Welcome to What’s the Buzz, 25YL’s feature where members of our staff provide you with recommendations on a weekly basis. In our internet age, there is so much out there to think about watching, reading, listening to, etc., that it can be hard to separate the wheat from the chaff, filter out the noise, or find those diamonds in the rough. But have no fear! We’re here to help you do that thing I just described with three different metaphors. Each week a rotating cast of writers will offer their recommendations based on things they have discovered. They won’t always be new to the world, but they’ll be new to us, or we hope new to you. This week, Collin Henderson recommends Mobile Suit Gundam Thunerbolt and Hawk Ripjaw can’t stop gushing about The Mitchells vs the Machines.
Mobile Suit Gundam Thunderbolt
Collin: This past week I caught up on the manga Mobile Suit Gundam Thunderbolt, which, unlike most other entries in the franchise, is not a manga based on an anime, but an original work that turned into a short anime series. I’ve always adored the aesthetic of Gundam, and I’ve watched a few series at this point. Apart from the pure spectacle of seeing giant robots with lightsabers beat the tar out of one another, there’s often real nuance to how war is depicted in each separate series. Sometimes it’s more whimsical (08th MS Team), and other times it’s about as gritty as giant robots can get (Iron Blooded Orphans). Thunderbolt falls into the latter category, although it’s not without whimsy.
Taking place in the Universal Century timeline (where the original series, as well as others like Unicorn take place), Thunderbolt centers on the rivalry between two young mobile suit pilots. On the Earth Federation side is Io Fleming, a hotheaded lover of jazz who views battles as a way to express himself. On the Zeon side is Daryl Lorenz, a disabled sniper who is devastating when put in the right position. The really fascinating trick that Thunderbolt pulls off is that neither of these characters is the “good guy” or the “bad guy.”
It’s difficult to describe without spoiling a lot of the later volumes, but Thunderbolt excels at humanizing both sides of the Earth Federation vs. Zeon conflict. Each side has characters who are genuinely likable, and the reader comes to understand their position. In a really cool move, Io and Daryl are both their own protagonists, and the antagonist to the other. They both fight because, well, that’s all they’ve ever really known, and the greater conflict pulls in not just them but those they care about as well, which makes the eventual casualties all the more heart-wrenching.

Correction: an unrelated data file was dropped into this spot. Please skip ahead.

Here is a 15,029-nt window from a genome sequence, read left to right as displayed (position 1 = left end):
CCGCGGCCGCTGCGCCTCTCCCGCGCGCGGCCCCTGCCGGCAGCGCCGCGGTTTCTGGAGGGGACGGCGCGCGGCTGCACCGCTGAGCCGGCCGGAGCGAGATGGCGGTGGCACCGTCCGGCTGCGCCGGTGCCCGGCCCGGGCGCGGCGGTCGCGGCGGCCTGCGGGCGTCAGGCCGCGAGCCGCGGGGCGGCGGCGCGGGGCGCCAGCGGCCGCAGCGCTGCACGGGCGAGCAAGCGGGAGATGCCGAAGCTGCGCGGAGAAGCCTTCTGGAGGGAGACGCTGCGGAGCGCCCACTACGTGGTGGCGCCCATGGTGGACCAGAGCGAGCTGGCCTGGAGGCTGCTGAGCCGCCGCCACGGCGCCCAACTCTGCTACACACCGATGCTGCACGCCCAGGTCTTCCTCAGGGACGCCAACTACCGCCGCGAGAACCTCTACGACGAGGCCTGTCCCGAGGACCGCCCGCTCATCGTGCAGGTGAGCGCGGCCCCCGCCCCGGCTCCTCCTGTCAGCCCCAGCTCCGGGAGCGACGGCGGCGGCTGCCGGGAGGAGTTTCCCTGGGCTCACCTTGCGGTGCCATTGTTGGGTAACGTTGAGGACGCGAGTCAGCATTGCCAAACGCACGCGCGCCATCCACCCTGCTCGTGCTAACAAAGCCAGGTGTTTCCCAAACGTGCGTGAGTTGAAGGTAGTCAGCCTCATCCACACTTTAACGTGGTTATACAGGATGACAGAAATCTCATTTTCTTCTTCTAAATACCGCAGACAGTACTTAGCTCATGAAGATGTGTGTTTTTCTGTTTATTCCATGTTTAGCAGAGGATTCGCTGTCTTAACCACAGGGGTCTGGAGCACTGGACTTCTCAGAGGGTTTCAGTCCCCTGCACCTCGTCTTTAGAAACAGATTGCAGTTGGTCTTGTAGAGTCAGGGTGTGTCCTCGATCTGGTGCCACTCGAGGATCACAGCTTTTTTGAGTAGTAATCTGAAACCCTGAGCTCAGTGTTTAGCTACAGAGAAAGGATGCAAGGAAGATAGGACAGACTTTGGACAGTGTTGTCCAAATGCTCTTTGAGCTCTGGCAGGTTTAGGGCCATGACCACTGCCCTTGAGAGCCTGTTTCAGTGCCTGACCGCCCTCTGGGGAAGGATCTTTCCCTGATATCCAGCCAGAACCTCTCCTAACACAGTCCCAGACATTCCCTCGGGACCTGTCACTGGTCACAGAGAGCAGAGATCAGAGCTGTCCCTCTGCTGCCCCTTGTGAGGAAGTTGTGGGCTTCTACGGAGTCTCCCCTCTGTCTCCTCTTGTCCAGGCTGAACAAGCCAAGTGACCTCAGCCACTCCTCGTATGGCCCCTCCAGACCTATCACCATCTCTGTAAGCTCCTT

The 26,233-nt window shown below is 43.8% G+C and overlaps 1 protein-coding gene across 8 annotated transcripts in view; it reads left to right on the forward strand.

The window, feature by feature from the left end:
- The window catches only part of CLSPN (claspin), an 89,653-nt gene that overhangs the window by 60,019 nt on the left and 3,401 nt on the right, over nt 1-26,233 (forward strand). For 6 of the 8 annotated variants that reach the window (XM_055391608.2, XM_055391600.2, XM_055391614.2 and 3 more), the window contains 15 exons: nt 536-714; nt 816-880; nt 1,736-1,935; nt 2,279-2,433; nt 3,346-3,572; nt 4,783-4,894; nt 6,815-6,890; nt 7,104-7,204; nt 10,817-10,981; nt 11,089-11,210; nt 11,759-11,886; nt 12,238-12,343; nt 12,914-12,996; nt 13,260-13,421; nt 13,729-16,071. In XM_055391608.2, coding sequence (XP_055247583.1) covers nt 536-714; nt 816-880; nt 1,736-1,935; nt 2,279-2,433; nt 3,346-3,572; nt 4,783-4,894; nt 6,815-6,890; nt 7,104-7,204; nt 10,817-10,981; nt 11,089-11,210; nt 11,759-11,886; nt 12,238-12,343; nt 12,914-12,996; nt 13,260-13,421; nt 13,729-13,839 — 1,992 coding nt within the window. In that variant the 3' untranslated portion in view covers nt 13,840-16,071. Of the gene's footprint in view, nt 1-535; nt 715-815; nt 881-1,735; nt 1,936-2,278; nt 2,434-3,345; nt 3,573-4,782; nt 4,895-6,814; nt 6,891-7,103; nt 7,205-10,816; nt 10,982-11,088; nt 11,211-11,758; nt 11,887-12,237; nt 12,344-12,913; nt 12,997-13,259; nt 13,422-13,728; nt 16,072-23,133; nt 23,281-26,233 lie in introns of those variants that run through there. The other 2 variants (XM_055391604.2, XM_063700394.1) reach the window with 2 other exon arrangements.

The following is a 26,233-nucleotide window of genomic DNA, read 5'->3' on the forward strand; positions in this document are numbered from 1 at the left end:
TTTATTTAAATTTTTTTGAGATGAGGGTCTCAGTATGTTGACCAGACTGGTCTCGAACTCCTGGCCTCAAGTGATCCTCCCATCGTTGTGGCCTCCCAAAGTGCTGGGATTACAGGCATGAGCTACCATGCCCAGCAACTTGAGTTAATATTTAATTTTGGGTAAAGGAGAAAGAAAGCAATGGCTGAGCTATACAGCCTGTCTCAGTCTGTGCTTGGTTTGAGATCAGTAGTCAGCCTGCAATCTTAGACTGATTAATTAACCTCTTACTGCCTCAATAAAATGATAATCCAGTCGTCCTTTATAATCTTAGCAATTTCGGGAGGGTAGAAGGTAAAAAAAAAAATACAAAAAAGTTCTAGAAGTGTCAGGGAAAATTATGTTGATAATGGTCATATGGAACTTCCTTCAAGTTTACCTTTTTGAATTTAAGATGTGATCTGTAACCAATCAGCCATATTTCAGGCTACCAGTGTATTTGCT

Of course, this is a manga, and it wouldn’t be half as effective without the superb art and panel layouts. I can’t imagine that it’s easy to make giant robots feel weighty and powerful in a static medium, but writer/ illustrator Yasuo Ohtagaki often uses double-page, large images to convey really dramatic and important attacks. Somehow, even though you’re only looking at ink on a page, you really do feel the enormity of every attack, every explosion, every casualty thanks to the way he lays out each page.
Plus, the mech design is, as always, great. The series starts off with an armored up version of the classic RX-78 Gundam (the one featured in the original series) and grows to add in Ohtagaki’s own spin on the series designs. It never hurts to have your giant robots in your giant robot stories look awesome, and they definitely do in Thunderbolt.
I really can’t recommend it enough. Even though it takes place in the Universal Century timeline, I think it’s pretty accessible; as long as you go in knowing about the conflict between the Federation and Zeon, you shouldn’t be too lost. It very quickly breaks free of that primary conflict to tell its own unique story about how war affects people. The only bad thing I have to say about it is, now that I’m caught up, I need to wait for the next volume to receive a translation.